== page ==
In my last post I talked about Taipei’s difficult past and the things I had learnt in the first part of my ‘Old Town Taipei’ walking tour. Our guides from Tour Me Away really knew their stuff and were excellent in retelling history in an engaging way.
After our brief history lesson in 228 Peace Memorial Park we moved into the present day and walked to the Presidential Office Building, where the current President of Taiwan, Tsai Ing-wen, works from. Tsai is not only Taiwan’s first female president, but she’s also the first non-dynistical national leader of an Asian country. Basically, she’s made it into the top office off her own back and without any family favour-calling or name-knowing. So not quite ‘first female leader in Asia’ but an historical achievement nonetheless! Her election last year was a landmark for both Taiwanese politics and social values in Asia. I’m still beaming thinking about it.
After a quick group shot outside of the Presidential Office Building, we headed to Inner City market (which I think was actually a collection of markets including Huashan market). As markets go, it was a pretty good one. A bit of everything a person could need was there but of course the highlight for everyone was the food and drink towards one end. I wish I’d taken some photos but again, too busy enjoying myself.
The guides also took us round the corner, through a small door and up a rather suspect looking narrow staircase to one of Taipei’s oldest ice-cream parlours. It’s called Snow King Ice Cream and is famous for having weird flavours, like pig knuckle, wasabi or brandy! There’s plenty of tamer flavours too and pretty much every fruit-flavour you could imagine. I settled for safe but tasty guava. However adventurous or not you are, make sure you check it out. I remember it being a little more expensive than I expected but it’s still worth it. Plus all the ice cream is handmade in store by the staff!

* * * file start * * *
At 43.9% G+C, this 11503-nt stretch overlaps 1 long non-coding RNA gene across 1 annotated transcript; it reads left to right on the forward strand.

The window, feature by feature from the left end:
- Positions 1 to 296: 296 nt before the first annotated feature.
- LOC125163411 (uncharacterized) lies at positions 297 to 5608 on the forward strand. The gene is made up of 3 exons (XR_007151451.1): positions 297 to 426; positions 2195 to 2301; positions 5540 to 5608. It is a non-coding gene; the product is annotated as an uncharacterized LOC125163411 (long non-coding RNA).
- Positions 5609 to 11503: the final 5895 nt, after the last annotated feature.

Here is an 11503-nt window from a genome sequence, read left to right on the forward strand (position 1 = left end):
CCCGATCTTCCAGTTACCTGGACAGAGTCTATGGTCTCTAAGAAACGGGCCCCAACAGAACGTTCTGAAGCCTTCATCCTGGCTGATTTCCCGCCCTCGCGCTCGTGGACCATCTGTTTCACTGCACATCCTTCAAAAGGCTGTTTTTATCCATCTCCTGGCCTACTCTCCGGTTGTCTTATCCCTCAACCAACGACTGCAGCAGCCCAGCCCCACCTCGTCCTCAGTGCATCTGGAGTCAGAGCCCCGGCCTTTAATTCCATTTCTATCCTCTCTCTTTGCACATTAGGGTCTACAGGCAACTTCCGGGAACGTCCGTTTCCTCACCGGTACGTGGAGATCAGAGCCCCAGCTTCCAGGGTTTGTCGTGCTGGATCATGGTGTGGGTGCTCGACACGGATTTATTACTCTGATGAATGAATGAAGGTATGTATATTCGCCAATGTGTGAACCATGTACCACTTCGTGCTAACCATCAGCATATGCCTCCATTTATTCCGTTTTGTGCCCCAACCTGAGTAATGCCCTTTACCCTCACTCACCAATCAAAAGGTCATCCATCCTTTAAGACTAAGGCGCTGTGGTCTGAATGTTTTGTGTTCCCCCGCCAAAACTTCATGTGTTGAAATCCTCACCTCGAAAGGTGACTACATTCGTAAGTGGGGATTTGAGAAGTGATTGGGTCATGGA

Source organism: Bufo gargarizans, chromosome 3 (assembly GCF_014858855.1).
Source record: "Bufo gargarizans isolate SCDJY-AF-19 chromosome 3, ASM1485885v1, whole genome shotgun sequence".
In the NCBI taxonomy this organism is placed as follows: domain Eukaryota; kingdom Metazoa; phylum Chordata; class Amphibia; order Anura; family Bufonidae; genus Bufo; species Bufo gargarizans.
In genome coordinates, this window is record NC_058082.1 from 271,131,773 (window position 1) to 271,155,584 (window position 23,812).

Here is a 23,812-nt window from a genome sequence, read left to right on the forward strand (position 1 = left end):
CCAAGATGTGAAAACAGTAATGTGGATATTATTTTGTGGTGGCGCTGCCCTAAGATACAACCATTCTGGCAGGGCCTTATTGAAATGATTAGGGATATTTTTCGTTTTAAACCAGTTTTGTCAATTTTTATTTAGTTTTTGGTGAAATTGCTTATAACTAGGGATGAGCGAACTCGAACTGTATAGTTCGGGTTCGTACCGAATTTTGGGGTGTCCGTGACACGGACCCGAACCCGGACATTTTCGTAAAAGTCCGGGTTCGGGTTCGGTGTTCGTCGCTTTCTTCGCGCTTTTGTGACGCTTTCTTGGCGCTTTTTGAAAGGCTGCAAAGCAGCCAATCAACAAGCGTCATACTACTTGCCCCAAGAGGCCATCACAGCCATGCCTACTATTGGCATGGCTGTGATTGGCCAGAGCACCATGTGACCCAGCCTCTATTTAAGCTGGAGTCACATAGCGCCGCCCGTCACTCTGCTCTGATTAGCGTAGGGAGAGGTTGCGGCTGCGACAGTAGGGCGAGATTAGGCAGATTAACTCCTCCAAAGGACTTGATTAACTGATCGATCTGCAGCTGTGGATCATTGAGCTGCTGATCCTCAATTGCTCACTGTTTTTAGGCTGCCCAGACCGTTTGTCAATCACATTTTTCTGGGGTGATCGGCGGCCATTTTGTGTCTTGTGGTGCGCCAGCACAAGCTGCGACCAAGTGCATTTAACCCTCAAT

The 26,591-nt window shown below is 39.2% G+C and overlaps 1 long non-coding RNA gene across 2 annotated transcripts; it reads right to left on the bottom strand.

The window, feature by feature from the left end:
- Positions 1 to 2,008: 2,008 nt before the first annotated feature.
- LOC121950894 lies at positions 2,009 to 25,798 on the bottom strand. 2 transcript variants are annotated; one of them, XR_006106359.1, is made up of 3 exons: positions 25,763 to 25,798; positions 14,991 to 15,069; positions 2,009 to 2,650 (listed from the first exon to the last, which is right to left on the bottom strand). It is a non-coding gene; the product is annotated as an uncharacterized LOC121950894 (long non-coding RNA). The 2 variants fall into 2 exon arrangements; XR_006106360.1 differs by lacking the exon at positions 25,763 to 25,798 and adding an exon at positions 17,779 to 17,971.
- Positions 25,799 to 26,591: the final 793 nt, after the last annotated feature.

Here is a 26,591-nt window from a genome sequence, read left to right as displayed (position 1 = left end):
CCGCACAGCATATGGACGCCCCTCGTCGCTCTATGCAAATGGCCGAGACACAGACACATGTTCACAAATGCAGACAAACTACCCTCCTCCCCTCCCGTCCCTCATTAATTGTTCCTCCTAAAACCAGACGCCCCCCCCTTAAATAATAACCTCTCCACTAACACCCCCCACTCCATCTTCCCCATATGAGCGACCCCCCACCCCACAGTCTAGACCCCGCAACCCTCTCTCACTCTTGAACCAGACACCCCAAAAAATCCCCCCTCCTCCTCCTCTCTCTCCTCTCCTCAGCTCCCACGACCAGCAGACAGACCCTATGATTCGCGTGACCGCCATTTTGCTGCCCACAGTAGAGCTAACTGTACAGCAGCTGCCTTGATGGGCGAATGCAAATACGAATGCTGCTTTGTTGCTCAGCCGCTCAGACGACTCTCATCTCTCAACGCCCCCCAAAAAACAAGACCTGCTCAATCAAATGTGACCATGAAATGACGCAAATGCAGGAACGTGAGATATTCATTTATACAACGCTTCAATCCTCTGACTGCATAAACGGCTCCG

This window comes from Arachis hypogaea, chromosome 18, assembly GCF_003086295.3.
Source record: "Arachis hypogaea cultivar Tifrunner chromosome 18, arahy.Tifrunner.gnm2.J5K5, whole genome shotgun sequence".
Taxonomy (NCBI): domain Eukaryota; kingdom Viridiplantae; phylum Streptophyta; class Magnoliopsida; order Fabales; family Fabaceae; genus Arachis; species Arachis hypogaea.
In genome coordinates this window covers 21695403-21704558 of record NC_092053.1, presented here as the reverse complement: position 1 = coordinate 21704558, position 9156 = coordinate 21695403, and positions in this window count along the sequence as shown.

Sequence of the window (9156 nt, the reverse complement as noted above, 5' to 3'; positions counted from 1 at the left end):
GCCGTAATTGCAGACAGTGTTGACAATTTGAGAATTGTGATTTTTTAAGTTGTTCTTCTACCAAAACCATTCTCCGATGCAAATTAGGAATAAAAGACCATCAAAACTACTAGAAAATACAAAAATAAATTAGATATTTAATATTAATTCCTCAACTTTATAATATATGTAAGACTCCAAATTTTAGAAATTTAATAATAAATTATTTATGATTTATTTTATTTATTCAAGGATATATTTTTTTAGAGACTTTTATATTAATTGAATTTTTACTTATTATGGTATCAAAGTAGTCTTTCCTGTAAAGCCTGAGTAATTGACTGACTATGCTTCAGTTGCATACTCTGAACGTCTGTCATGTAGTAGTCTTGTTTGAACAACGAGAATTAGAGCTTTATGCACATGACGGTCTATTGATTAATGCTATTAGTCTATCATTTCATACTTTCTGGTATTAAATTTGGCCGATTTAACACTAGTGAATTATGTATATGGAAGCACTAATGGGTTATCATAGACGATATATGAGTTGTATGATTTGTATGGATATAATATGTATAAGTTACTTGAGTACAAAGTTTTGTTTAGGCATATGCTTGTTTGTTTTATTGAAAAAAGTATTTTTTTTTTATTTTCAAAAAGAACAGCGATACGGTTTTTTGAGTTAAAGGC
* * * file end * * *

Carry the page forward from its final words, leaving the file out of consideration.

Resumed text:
Stuffed with snacks, we made our way to trendy Ximending which is just packed with people (mostly young people), fashion shops, cartoon and anime-related stuff, music, jewellery, tattoos. It’s a pretty cool place. We also passed a temple or too along the way, which was squeezed in amongst the modern offerings.
Xinmending is also where the old Red House Theater is. It still functions as a theatre today and showcases various young musicians as well as filming screenings and festivals. The theatre also plays important roles in the gay community and is part of Taipei’s annual Gay Pride celebrations. Taiwan is probably the most gay friendly country in Asia! It’s only one of the first to legalise gay marriage 🙂
And that’s where our tour wrapped up. I can’t recommend Tour Me Away tours enough, or just free walking tours in general! I couldn’t have found a better way to learn about Taipei, and Taiwanese culture, than hearing it straight from friendly local guides whilst seeing everything first-hand by foot!
If you love temples as much as me, stay tuned because in my next blog post I’ll be talking about my evening tour around magical Longshan temple, Taipei’s oldest place of worship.